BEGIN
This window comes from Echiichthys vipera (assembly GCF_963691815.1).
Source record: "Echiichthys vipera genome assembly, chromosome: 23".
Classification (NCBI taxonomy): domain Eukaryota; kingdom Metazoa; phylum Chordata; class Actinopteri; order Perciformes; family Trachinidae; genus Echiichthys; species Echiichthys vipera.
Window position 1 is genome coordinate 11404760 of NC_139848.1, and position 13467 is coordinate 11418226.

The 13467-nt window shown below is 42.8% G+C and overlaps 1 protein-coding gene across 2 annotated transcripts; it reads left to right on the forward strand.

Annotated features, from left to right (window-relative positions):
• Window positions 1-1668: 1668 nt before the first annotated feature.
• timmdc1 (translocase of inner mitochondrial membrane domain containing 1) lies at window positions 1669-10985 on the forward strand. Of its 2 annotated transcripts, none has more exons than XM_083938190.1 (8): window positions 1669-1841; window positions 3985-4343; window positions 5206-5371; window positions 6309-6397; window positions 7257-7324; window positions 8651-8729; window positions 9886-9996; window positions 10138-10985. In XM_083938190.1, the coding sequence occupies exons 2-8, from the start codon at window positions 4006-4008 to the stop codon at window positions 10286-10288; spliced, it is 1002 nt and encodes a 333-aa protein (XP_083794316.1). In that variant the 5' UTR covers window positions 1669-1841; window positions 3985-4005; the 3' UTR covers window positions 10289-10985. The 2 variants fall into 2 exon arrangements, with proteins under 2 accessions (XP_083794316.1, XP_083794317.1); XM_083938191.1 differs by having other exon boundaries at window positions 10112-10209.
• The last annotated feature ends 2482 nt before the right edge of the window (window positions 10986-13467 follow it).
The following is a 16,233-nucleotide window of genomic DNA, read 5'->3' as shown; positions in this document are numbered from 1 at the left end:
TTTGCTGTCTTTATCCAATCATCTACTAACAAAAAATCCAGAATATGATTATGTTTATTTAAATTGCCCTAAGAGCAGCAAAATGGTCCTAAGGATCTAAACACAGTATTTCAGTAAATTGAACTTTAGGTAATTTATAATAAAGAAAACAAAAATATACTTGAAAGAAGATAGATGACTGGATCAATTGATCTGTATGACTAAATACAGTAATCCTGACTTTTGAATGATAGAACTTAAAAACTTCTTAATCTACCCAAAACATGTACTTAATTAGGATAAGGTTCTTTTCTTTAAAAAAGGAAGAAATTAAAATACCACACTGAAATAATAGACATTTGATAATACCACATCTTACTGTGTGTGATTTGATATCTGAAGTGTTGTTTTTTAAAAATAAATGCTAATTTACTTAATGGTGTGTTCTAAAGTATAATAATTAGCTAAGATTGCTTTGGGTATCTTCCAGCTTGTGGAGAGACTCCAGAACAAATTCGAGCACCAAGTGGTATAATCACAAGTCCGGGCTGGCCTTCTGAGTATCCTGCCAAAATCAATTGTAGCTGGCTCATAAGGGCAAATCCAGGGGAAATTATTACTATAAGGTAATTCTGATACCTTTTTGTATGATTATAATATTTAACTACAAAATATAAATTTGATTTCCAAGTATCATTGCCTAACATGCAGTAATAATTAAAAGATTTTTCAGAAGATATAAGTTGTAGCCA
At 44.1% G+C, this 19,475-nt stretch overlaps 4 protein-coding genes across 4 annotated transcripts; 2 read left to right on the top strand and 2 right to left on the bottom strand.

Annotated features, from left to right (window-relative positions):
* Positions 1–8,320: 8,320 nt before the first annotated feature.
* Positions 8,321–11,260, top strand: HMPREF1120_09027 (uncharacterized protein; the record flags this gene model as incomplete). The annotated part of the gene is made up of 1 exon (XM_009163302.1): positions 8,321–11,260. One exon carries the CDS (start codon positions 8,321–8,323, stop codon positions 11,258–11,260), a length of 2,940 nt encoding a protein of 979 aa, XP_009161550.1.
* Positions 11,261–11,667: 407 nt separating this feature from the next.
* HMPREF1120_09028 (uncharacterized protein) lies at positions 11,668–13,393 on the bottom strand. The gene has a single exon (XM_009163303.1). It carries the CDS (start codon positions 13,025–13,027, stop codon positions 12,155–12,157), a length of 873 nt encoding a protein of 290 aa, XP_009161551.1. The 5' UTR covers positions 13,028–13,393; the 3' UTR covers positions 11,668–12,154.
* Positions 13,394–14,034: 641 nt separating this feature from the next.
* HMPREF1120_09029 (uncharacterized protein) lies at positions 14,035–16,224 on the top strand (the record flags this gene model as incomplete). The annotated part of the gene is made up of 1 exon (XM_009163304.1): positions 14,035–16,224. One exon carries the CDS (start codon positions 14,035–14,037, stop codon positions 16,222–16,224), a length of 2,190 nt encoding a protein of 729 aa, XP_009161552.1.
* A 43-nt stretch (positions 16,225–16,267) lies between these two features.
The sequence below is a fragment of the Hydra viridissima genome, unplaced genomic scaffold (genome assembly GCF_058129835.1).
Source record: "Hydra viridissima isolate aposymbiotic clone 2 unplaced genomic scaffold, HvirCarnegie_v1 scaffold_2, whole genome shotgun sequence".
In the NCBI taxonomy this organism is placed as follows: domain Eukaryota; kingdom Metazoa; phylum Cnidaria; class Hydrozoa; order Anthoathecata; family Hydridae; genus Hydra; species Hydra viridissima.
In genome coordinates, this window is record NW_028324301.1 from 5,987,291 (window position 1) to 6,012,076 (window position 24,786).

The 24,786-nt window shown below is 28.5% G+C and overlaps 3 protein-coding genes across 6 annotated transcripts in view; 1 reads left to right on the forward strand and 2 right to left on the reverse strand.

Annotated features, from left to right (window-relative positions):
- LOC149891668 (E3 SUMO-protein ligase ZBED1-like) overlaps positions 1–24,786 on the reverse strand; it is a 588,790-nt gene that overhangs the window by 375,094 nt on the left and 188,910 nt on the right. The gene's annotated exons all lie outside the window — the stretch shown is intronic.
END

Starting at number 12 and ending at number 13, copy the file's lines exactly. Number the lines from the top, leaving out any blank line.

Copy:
At 44.1% G+C, this 19,475-nt stretch overlaps 4 protein-coding genes across 4 annotated transcripts; 2 read left to right on the top strand and 2 right to left on the bottom strand.

Annotated features, from left to right (window-relative positions):